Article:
Daniel Costa of the Economic Policy Institute reports on how Mexico temporary workers in Maryland are paid $3 an hour less than local American workers in the same job: manipulation of local wage surveys. He writes:
H-2B workers from Mexico are paid $9.50 an hour. These 80 workers are classified under the occupational title of “Meat, Poultry, and Fish Cutters and Trimmers.” According to DOL survey data, the national average wage for this occupation is $12.27 per hour, and the Maryland statewide average wage is $13.32 per hour. The workers are paid less per hour than the statewide and local average wage of for this work in the eastern shore of Maryland ($12.87).
How are employers allowed to pay such low wages to their H-2B workers? By using their own local wage surveys. The George W. Bush administration changed the H-2B wage rules to allow employers to use these wage surveys. The rule was later found by a federal court to have been illegally promulgated, and Obama’s DOL proposed to fix this early in the administration with a rule that required employers to pay their H-2B workers the local average wage according to DOL wage survey data.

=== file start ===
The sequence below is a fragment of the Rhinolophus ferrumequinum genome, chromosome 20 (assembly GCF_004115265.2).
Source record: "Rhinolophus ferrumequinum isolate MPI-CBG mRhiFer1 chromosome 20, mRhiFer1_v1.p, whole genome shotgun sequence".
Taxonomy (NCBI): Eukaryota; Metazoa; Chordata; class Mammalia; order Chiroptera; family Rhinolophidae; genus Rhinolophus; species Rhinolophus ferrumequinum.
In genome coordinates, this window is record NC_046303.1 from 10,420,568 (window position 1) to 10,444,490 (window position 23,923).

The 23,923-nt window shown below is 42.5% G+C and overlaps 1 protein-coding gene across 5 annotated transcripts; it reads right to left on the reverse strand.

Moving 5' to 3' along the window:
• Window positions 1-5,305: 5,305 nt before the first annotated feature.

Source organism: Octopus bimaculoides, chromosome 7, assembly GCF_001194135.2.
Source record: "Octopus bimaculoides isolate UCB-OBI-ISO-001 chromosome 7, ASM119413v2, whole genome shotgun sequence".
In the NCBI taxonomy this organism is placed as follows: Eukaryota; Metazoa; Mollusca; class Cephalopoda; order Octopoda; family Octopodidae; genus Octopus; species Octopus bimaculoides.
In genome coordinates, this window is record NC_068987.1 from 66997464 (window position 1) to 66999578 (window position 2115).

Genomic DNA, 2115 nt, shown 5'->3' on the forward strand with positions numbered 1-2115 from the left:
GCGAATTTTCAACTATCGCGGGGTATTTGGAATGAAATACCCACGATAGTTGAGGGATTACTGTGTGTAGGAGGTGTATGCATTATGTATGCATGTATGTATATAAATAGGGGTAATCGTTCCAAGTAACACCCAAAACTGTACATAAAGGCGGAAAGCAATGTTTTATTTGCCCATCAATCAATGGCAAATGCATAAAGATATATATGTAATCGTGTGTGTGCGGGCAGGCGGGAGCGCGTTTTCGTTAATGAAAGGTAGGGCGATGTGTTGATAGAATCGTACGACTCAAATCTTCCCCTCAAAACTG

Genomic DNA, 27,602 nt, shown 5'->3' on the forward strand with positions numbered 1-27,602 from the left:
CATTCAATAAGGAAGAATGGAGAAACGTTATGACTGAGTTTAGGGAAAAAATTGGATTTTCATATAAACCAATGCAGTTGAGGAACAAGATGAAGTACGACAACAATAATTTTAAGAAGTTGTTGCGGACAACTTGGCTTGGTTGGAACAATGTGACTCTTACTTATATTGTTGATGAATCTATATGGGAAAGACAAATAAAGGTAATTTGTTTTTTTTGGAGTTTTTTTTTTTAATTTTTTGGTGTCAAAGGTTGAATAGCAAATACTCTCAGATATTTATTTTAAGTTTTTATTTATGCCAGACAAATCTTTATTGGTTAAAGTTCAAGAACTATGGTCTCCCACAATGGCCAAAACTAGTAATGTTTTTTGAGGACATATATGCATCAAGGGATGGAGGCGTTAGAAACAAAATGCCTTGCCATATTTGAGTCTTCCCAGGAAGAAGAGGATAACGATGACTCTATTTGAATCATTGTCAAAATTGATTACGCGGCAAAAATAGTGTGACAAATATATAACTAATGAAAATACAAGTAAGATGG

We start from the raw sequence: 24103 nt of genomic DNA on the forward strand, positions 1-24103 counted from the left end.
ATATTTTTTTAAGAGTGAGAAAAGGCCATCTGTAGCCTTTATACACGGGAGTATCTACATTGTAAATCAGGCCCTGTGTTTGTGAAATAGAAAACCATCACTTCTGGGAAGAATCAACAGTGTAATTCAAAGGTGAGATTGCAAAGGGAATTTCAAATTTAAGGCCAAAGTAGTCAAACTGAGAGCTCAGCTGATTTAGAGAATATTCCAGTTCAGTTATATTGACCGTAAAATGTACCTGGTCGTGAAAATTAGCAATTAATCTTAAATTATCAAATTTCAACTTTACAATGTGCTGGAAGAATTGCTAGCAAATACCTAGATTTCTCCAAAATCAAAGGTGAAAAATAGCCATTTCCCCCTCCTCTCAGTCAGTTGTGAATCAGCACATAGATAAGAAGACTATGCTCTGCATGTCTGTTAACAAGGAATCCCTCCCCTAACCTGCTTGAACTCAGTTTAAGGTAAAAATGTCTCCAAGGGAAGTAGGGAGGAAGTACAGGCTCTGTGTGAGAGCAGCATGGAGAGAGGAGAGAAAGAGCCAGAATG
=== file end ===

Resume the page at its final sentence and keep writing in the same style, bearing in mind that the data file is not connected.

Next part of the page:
For nearly the rest of the Obama administration, H-2B employers managed to stop the wage rules from being enforced, both through litigation and by convincing Congress to defund DOL’s enforcement of the rules. Eventually, in April 2015, DOL and the Department of Homeland Security promulgated a new H-2B rule which required employers to pay the local average wage, and which included new, stricter rules for private wage surveys. But employers got a rider in the fiscal 2016 omnibus appropriations bill expanding the use of private wage surveys.
The quick, talented women who come from Mexico on H-2B visas to pick crabmeat in Maryland deserve to be paid $3 to $4 dollars more per hour—at least the local or state average wage for the jobs they do. And who knows? At $13 an hour, maybe some Maryland residents would want to give crabpicking a try, just as they did before the H-2B visa was created.